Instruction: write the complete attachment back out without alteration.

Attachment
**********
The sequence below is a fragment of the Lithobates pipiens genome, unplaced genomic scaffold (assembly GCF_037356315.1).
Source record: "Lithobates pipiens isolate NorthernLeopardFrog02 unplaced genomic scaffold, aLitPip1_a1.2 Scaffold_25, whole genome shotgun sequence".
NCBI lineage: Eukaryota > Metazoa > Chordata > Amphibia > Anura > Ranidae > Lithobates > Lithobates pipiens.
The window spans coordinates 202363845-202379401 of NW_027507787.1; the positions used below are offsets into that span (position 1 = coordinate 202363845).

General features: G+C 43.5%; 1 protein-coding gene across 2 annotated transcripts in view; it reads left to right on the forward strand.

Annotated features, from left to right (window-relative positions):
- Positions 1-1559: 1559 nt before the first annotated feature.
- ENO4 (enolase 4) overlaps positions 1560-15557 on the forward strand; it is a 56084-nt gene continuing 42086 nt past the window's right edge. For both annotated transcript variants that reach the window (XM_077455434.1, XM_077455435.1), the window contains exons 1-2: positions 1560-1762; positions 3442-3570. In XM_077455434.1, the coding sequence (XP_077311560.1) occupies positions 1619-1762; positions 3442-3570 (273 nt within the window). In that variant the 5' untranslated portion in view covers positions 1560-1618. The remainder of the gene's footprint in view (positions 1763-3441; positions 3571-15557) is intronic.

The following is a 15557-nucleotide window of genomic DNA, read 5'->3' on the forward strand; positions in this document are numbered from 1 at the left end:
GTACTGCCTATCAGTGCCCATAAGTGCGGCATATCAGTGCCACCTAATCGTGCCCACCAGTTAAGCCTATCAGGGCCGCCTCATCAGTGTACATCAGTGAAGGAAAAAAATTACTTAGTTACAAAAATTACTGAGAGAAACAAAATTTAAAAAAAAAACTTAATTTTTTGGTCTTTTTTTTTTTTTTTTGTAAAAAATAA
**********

The sequence below is a fragment of the Lithobates pipiens genome, unplaced genomic scaffold (assembly GCF_037356315.1).
Source record: "Lithobates pipiens isolate NorthernLeopardFrog02 unplaced genomic scaffold, aLitPip1_a1.2 Scaffold_25, whole genome shotgun sequence".
NCBI lineage: Eukaryota > Metazoa > Chordata > Amphibia > Anura > Ranidae > Lithobates > Lithobates pipiens.
The window spans coordinates 202363845-202379401 of NW_027507787.1; the positions used below are offsets into that span (position 1 = coordinate 202363845).

General features: G+C 43.5%; 1 protein-coding gene across 2 annotated transcripts in view; it reads left to right on the forward strand.

Annotated features, from left to right (window-relative positions):
- Positions 1-1559: 1559 nt before the first annotated feature.
- ENO4 (enolase 4) overlaps positions 1560-15557 on the forward strand; it is a 56084-nt gene continuing 42086 nt past the window's right edge. For both annotated transcript variants that reach the window (XM_077455434.1, XM_077455435.1), the window contains exons 1-2: positions 1560-1762; positions 3442-3570. In XM_077455434.1, the coding sequence (XP_077311560.1) occupies positions 1619-1762; positions 3442-3570 (273 nt within the window). In that variant the 5' untranslated portion in view covers positions 1560-1618. The remainder of the gene's footprint in view (positions 1763-3441; positions 3571-15557) is intronic.

The following is a 15557-nucleotide window of genomic DNA, read 5'->3' on the forward strand; positions in this document are numbered from 1 at the left end:
GTACTGCCTATCAGTGCCCATAAGTGCGGCATATCAGTGCCACCTAATCGTGCCCACCAGTTAAGCCTATCAGGGCCGCCTCATCAGTGTACATCAGTGAAGGAAAAAAATTACTTAGTTACAAAAATTACTGAGAGAAACAAAATTTAAAAAAAAAACTTAATTTTTTGGTCTTTTTTTTTTTTTTTTGTAAAAAATAA